• Processing of single event by domain took seconds. We did not have a requirement on performance, but clearly it was not what we should aim for. The root problem, in this case, is synchronous processing of a few types of events emitted by domain.
  • Application startup was too long. It was so long that deployment pipelines had to use extended timeouts for application node startup. There were two reasons for this: read model database migration affecting the deployment time of application, and the amount of data pre-loaded by the Read Models.
  • Automated testing became harder and harder. Flow, potential ways of data processing and the number of cases increased since we wrote our first test. In addition, some use cases were still using synchronous processing, coupling code even more.

Steps to move forward

To solve all problems that we had, we had to clearly define, what we want to achieve, and how we want to do it. After defining the responsibilities for specific modules, defined the desired state as following:

Model divided with DDD grouped into new microservices.
We want to achieve fully asynchronous processing with messages sent through Apache Kafka.

Whole processing has to be done asynchronously, with a separate deployment unit that will contain only Read Models. This required from us some planning, and we prepared the following plan.

Step one: tests review

The base for every refactoring should be a guarantee that the application provides the same functionality after it is changed. Having a Test Driven Development approach placed us already in a good starting position. While reviewing tests, you should pay more attention to the integration ones over unit tests. In this case, it is more important to keep usage scenarios the same from a user perspective than catch up on missing class-based tests.

Fortunately, in our case Core Domain tests were just fine — they covered all business cases. On the other hand, Read Models were missing the whole event processing part. Tests were assuming that data is already in the database, and just checked if they are served in a proper way.

Tests in extracted microservices were not covering communication with Kafka.
Event parsing and mapping were not checked with integration tests. We needed some black-box tests

It may look trivial, but actually, data conversion and applying events is crucial for Read Models. It is basically their responsibility — convert the actual state to the representation needed by consumers. As we were switching from framework-provided event handling to the Apache Kafka, we started to write missing tests with Testcontainers that will allow us to easily change the message broker. This leads us to the next step, which is:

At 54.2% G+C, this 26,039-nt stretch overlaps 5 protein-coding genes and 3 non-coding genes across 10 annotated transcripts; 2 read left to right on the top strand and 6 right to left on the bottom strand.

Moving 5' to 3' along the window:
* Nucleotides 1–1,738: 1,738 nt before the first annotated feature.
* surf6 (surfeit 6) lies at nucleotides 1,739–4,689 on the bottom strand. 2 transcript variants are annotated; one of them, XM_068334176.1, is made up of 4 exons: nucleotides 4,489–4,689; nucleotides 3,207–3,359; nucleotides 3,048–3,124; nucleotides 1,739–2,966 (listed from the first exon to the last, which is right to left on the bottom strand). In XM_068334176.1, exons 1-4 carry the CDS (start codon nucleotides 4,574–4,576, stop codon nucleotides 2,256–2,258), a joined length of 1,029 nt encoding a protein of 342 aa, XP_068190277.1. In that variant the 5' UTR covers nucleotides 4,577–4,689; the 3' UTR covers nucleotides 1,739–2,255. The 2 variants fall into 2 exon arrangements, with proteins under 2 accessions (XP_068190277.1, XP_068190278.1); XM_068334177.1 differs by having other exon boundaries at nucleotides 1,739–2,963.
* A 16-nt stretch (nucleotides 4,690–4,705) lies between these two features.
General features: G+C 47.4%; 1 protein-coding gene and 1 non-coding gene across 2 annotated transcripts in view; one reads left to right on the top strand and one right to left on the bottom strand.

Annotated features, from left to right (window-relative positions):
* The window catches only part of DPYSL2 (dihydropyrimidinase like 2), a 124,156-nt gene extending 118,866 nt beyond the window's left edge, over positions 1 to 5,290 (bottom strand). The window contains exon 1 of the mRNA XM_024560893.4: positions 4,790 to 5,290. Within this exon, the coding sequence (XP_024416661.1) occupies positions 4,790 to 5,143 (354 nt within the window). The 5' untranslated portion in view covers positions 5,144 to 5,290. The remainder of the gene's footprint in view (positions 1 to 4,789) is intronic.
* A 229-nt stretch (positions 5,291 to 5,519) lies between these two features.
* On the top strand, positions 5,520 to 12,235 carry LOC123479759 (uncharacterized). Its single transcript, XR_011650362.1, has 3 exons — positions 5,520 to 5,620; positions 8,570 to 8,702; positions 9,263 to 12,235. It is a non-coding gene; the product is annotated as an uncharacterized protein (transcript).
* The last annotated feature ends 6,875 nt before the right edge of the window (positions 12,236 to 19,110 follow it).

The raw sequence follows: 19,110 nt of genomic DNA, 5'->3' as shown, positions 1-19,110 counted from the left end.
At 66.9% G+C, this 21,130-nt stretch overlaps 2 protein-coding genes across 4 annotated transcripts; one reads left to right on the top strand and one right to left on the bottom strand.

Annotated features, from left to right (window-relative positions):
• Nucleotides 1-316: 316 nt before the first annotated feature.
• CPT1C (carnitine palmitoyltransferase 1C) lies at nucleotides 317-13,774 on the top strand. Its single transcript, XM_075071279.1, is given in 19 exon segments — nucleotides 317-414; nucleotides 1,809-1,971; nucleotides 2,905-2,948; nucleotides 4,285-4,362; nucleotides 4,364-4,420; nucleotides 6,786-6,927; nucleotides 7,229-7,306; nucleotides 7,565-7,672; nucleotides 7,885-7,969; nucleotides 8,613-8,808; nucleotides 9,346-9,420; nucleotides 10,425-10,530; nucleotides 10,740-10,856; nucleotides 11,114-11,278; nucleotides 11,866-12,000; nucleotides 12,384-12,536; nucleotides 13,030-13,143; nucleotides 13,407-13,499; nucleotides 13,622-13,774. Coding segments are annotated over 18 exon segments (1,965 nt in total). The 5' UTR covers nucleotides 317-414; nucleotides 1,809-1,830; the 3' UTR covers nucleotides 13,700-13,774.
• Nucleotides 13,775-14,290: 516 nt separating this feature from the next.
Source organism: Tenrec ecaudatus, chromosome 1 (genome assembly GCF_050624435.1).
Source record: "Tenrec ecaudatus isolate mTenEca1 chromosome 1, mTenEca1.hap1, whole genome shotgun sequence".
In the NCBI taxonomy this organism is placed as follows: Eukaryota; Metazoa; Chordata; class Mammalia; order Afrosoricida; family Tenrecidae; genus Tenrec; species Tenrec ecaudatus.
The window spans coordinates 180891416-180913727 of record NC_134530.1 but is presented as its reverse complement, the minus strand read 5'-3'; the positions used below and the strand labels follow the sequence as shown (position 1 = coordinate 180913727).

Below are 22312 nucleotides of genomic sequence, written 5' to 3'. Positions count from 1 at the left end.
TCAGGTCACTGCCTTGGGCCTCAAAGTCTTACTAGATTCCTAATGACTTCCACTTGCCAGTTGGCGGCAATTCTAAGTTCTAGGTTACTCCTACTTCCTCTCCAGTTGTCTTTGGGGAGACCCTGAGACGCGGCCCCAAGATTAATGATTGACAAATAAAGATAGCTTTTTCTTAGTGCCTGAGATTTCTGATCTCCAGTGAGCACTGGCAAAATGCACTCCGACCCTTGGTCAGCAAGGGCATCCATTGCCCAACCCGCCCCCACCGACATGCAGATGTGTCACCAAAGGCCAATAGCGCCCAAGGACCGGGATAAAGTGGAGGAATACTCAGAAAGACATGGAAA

Step two: if possible, process data asynchronously

One of the biggest problems of service was data processing time. Still, it was sufficient to meet our performance needs, but with every added feature time increased. Scaling out the service would be a short-term solution in case of higher performance need, but it causes higher utilisation of infrastructure. That would lead to scaling it up, significantly increasing operating cost.

From the business perspective, it was totally fine to see processed data after a few seconds, so asynchronous processing was more than advised. Emitting events created by domain, expressing a fact that something already happened, is enforcing this approach. You should aim for event-based communication and allow other modules of application to take action on them.

If you are already emitting events, but you are doing it synchronously and you are unable to migrate fully into asynchronous processing, it is perfectly fine to have two message channels. One for legacy code, that cannot be changed right now, second, asynchronous, for migrated modules. In future, when you will migrate all synchronous modules, an old, unused message channel can be removed.

In our case, having an architecture that follows the event-driven approach simplified our work on asynchronous processing. After adjusting tests to expect that data was transferred through Apache Kafka, we only needed to add a code for publishing them and reconfigure event listeners.